Getting the best out of mental health medicines


People who use mental health services provided by the Trust and their carers have taken part in a special medicines information event. Following the success of last year’s event the working together to get the best out of medicines event was organised by the Trust’s drug and therapeutics trust action group to help highlight what information is available regarding medicines prescribed for people with mental health problems.

The action group advise the Trust on policy related to appropriate use, availability and cost of medicines, related products and physical therapies to be used within the Trust. The group also monitors the entry of new medicines and therapies in the Trust with reference to the impact on patient care, safety and cost implications. This special information day was an opportunity to offer an update on the work that has taken place over the year in response to requests made by service users at last year’s event.

As a result of last year’s event a number of changes have been made by the Trust’s drug and therapeutics trust action group including the launch of the Choice and Medication website, which has now been rolled out to give staff across the Trust access to aid their discussions about medicines. This is also now available to staff in Barnsley. The website answers questions about medicines and different conditions. It is produced by independent pharmacists so provides completely neutral information. In the nine months to December 2011 the website received 1,443 visitors and 5,491 pages were viewed. The Trust still produces leaflets on medicines for people who don’t have access to the internet, but this is another way to improve access to information.

Work towards a helpline, which was suggested last year, has begun with the development of a business case. More news should be available on this in the next 6-12 months. A lot of work has also been carried out on wards and with teams to increase availability to different medication treatments. More work has also been done around discharge and access to information when people leave a service. This is a direct result of suggestions made last year.

As well as receiving news of changes in medicine attendees were able to share their views about medicines management. Attendees were also invited to take part in a series of workshops that aim to encourage group discussion about medicines.

Workshop topics covered were:

  • Experiences with medicines for memory and dementia
  • Experiences with medicines for mood disorders
  • Experiences with medicines for psychosis
  • Physical health and mental health medicines

A number of speakers including the Trust’s principle pharmacist Mubashshir Fazlee attended and medical director Dr Nisreen Booya made the opening address.

Dr Booya said, “This is the third medicines event to be held by us and they have proved to be very useful. A number of improvements have been made as a result of these and we hope to be able to do the same as a result of this latest event. The completed feedback forms and any comments placed in the boxes will be used to help shape the future of information and provision of medicines across the Trust.”

The most popular section on the Choices and Medication website is the frequently asked questions feature. This informed the basis for the first discussion by deputy chief pharmacist Kate Dewhirst and sought to provide details about concerns such as drinking alcohol while on medication and driving while taking medicines. Kate discussed the different risks posed by both and that each person should take care and seek advice as no two people are the same so the effects might differ from person to person.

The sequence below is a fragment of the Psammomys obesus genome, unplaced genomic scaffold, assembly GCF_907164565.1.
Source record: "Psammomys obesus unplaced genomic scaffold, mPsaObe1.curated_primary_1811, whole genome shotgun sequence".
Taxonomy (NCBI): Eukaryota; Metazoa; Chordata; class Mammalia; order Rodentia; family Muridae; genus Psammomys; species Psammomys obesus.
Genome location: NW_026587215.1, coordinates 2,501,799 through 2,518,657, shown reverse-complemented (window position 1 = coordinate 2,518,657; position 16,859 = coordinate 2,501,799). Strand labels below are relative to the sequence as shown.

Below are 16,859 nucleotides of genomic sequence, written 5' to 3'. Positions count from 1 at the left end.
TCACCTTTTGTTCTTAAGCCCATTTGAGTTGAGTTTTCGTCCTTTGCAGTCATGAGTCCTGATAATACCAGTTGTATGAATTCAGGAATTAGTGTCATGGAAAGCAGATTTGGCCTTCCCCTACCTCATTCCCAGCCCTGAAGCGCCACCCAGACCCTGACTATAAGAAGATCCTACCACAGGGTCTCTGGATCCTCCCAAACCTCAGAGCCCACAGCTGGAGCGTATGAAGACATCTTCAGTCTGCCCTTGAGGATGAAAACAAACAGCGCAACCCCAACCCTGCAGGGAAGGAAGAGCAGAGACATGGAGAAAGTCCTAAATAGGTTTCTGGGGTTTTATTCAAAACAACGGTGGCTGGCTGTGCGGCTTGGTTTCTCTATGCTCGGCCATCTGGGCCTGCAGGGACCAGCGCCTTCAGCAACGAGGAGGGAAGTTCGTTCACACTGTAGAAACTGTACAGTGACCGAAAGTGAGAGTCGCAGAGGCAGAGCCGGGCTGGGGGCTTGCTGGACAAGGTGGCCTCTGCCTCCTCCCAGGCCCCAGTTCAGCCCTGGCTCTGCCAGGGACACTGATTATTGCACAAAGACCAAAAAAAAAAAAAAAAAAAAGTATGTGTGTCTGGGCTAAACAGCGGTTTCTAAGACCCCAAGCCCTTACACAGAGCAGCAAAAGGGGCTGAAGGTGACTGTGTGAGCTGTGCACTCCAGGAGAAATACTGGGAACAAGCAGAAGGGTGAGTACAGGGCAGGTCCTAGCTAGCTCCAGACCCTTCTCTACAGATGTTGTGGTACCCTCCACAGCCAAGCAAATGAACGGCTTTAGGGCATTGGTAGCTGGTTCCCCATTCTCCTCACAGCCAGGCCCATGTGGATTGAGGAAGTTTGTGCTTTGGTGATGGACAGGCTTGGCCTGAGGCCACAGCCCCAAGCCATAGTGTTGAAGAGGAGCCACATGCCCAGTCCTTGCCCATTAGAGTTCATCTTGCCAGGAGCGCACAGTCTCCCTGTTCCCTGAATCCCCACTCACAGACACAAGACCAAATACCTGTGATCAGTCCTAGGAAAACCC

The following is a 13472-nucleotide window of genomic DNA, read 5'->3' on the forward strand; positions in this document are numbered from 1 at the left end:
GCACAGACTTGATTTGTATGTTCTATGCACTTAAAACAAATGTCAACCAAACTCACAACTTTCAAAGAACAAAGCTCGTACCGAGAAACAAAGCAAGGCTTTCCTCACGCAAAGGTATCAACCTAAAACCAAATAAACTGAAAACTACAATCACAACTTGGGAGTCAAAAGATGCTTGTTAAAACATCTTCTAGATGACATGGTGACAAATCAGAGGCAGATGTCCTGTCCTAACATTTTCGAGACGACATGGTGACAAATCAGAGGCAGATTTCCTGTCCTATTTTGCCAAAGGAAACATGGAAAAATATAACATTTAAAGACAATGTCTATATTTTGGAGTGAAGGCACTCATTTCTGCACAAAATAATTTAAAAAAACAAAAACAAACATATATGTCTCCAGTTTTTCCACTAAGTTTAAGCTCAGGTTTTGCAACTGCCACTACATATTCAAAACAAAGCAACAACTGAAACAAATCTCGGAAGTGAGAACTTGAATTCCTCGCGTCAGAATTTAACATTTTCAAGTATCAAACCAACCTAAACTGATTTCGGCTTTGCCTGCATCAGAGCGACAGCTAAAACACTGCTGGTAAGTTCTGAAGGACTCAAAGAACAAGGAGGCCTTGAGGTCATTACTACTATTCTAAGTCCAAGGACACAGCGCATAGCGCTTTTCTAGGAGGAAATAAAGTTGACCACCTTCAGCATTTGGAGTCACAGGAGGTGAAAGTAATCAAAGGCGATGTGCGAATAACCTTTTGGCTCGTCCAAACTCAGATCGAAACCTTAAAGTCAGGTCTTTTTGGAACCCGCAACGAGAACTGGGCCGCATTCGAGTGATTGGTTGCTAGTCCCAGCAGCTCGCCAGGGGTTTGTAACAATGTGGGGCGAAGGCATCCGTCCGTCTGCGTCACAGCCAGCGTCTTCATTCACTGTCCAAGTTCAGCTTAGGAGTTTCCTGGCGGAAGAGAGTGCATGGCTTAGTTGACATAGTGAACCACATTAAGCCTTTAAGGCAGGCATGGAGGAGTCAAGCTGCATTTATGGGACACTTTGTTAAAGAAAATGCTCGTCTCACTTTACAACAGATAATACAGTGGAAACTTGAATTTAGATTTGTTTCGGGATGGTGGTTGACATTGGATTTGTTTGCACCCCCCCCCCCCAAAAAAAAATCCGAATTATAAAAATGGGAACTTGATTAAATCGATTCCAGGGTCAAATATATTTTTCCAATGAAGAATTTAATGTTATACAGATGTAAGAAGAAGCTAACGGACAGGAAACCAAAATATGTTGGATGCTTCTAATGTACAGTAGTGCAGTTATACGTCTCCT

The Trust’s principle pharmacist Mubashshir Fazlee spoke about The Right Prescription campaign, which is looking at reducing the use of antipsychotic medicines for people with dementia. The aim of the campaign is to support the Government’s work to reduce the use of the drugs by two thirds. Instead of prescribing medicines to treat the behavioural psychological symptoms of dementia the idea is that there should be more ‘watchful waiting’ and research into the reasons behind the behaviour in a more patient focussed approach. The Trust’s pharmacy team has developed tools and resources to help clinicians and other health professionals to bring people off antipsychotics safely and look for alternative treatments. The team have presented at different forums and provided training for over 400 local GPs. The team has received £20,000 from the Strategic Health Authority to help keep the campaign going and they will continue to encourage health professionals to engage families and carers, who can help guide what works best for people they know with dementia.

Dr Bipin Upadhyay also attended the event and presented his work on the power of music and how it helps in a number of ways looking at its healing qualities, music and movement and relaxing nature of music. He also talked about the ‘Mozart Effect’, which looks at the enhancement of performance or a change in the brain associated with listening to music, and got participants up and dancing.

Speaking about the event Kate Dewhirst said, “This was an ideal opportunity to find out information about medicines and learn more if their treatment plan includes prescribed medicine. We hope that it helped to alleviate any worries people might have had around medicines and that the members of the team who were available throughout the day were able to offer the necessary advice and practical support.”

Getting the best out of mental health medicines

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